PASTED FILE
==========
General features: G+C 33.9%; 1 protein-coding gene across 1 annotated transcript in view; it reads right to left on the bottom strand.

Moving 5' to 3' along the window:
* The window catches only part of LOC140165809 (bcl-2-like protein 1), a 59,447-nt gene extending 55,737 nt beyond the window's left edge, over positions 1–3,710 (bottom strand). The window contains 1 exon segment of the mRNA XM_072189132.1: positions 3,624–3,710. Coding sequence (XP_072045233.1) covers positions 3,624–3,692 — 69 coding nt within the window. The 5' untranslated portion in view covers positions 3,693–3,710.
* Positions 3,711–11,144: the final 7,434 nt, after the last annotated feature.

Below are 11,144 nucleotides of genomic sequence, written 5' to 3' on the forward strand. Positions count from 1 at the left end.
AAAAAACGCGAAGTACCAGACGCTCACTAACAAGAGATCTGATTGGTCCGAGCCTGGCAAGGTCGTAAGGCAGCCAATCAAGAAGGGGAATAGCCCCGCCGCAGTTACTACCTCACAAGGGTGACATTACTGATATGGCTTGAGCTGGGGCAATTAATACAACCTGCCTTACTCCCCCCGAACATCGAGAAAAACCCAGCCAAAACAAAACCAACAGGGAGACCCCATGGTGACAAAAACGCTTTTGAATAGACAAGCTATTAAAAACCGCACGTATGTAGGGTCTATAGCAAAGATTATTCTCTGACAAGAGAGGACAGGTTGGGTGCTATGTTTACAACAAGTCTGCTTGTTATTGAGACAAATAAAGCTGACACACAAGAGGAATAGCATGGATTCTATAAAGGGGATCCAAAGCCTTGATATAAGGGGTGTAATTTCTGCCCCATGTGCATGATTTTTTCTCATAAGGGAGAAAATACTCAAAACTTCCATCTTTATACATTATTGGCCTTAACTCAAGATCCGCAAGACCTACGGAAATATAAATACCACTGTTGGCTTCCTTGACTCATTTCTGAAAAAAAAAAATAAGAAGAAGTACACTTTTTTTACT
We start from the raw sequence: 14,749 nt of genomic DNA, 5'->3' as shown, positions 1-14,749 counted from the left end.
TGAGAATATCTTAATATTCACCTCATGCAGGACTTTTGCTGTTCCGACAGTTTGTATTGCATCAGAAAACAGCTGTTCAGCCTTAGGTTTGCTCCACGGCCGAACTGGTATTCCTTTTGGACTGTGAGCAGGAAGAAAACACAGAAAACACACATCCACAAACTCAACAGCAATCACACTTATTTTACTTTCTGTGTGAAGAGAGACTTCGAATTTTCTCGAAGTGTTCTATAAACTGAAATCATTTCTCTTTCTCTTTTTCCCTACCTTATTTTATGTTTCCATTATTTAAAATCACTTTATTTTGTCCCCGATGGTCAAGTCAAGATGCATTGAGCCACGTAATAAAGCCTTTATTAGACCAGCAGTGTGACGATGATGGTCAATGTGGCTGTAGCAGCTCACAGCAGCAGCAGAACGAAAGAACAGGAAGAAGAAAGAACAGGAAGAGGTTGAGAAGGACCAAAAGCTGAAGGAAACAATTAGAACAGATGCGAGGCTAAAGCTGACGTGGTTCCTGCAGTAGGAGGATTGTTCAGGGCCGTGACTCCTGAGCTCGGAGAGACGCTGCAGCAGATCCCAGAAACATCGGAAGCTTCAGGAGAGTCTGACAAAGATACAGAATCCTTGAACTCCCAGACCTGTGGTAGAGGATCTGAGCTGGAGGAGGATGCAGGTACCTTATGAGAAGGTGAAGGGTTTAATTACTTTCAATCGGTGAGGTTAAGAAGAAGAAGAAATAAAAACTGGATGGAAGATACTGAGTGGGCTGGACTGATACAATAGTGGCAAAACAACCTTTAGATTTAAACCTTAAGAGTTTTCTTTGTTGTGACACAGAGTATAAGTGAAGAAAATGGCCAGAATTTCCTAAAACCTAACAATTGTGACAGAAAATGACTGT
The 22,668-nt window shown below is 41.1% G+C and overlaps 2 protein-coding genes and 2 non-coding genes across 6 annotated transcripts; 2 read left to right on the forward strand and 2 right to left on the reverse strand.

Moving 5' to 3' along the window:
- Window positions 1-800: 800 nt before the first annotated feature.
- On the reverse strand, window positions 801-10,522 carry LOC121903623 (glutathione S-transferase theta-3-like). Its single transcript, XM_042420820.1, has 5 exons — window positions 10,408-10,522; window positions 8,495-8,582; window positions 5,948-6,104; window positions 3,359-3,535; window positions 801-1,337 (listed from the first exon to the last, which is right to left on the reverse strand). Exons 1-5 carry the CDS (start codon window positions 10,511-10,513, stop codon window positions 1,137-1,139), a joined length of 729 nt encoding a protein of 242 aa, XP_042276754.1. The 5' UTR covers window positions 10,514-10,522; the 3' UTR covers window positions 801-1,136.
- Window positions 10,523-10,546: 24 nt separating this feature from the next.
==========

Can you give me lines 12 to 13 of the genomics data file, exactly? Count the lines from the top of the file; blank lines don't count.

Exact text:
- On the reverse strand, window positions 801-10,522 carry LOC121903623 (glutathione S-transferase theta-3-like). Its single transcript, XM_042420820.1, has 5 exons — window positions 10,408-10,522; window positions 8,495-8,582; window positions 5,948-6,104; window positions 3,359-3,535; window positions 801-1,337 (listed from the first exon to the last, which is right to left on the reverse strand). Exons 1-5 carry the CDS (start codon window positions 10,511-10,513, stop codon window positions 1,137-1,139), a joined length of 729 nt encoding a protein of 242 aa, XP_042276754.1. The 5' UTR covers window positions 10,514-10,522; the 3' UTR covers window positions 801-1,136.
- Window positions 10,523-10,546: 24 nt separating this feature from the next.